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Re: Pinnacles National Monument could become 59th national park

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avatar Pinnacles National Monument could become 59th national park
July 31, 2012 05:00PM
WASHINGTON -- Pinnacles National Monument in central California would become the 59th U.S. national park under a bill that cleared the House on Tuesday with bipartisan support. The bill creating Pinnacles National Park is aimed at raising the national profile of the site, named a monument by President Theodore Roosevelt in 1908.The bill now goes to the Senate.

http://www.latimes.com/news/nation/nationnow/la-na-nn-pinnacles-national-monument-park-bill-20120731,0,1548055,print.story
avatar Re: Pinnacles National Monument could become 59th national park
July 31, 2012 05:15PM
I've been there and I don't feel that it would be worthy of the title "national park". It's a nice enough place, but it just doesn't have the national significance.
avatar Re: Pinnacles National Monument could become 59th national park
August 01, 2012 11:09AM
Quote
y_p_w
I've been there and I don't feel that it would be worthy of the title "national park". It's a nice enough place, but it just doesn't have the national significance.

It isn't a "title", it's a designation and affects budgets and rules.
avatar Re: Pinnacles National Monument could become 59th national park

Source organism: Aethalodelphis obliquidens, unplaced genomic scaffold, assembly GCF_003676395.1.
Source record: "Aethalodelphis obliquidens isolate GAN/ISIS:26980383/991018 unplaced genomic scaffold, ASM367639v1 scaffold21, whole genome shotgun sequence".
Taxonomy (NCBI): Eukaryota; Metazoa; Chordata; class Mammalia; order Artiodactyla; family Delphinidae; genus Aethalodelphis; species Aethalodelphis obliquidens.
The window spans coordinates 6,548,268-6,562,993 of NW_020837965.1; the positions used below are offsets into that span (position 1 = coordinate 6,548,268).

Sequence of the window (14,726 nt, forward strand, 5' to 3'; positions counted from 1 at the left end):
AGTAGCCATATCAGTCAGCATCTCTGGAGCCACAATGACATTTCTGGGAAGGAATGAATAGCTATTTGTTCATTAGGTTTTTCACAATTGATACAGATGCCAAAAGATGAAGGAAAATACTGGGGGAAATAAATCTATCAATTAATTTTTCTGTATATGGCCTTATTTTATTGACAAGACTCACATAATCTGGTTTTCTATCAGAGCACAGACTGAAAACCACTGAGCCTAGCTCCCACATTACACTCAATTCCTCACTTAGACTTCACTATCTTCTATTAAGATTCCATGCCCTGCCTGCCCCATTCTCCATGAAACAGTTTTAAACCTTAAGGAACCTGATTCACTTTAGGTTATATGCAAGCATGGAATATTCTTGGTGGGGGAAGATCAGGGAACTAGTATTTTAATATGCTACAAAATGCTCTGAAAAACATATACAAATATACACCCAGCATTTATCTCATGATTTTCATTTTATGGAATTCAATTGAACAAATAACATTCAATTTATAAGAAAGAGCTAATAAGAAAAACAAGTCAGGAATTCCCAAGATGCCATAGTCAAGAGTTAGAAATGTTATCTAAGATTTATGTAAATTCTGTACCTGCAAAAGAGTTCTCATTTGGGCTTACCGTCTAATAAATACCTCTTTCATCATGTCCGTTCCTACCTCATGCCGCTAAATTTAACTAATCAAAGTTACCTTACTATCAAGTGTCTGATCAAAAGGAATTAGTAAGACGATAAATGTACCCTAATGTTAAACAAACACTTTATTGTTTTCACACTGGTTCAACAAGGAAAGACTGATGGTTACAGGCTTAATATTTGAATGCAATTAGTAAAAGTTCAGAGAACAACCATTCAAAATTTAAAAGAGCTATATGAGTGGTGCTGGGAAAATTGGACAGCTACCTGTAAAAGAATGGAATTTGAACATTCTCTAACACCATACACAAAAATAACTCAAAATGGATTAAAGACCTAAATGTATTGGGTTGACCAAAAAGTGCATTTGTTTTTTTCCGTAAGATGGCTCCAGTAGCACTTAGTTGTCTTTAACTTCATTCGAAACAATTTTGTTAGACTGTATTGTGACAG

August 01, 2012 09:04PM
Quote
eeek
Quote
y_p_w
I've been there and I don't feel that it would be worthy of the title "national park". It's a nice enough place, but it just doesn't have the national significance.

It isn't a "title", it's a designation and affects budgets and rules.

Fair enough. However, it just doesn't feel like a place that would justify the designation based on its characteristics. I've been to 20 "national parks" in the US, and I think giving Pinnacles the title would cheapen what it means. I could imagine Mt St Helens getting the designation, but I don't necessarily think it needs it either.

This would be a designation from a member of Congress hoping to bring home the bacon, sort of how Cuyahoga Valley NP was redesignated. To this day there are people who think it was a huge mistake.

I know Sam Farr has been looking for somewhat of a boost in tourism in his district. Pinnacles frankly isn't one of those places that would wow a visitor. They've got interesting formations and a good deal of wildlife, but it's not exactly the world-class experience that one would hope could be experienced in what's called a "national park". If they manage to get more visitation, that's probably not what they really need. There's hardly any parking, and building more parking would really detract from the experience.
avatar Re: Pinnacles National Monument could become 59th national park
August 02, 2012 10:30AM
avatar Re: Pinnacles National Monument could become 59th national park
August 04, 2012 09:08AM
Love Great Basin. Drove in and got a campsite after dark on a beautiful weekend on a Saturday night. Can't do that in Yosemite.
Re: Pinnacles National Monument could become 59th national park
August 12, 2012 10:31AM
I drove by Great Basin recently and while I didn't stop to visit, it did look like a worthwhile destination. The mountains and landscape really stood out in great contrast to the surrounding empty desert land. Would like to go someday to do some peak hiking.

And while I live close to Pinnacles, it's never interested me enough to even drop by for a day visit.



Edited 1 time(s). Last edit at 08/12/2012 10:33AM by SteveHall.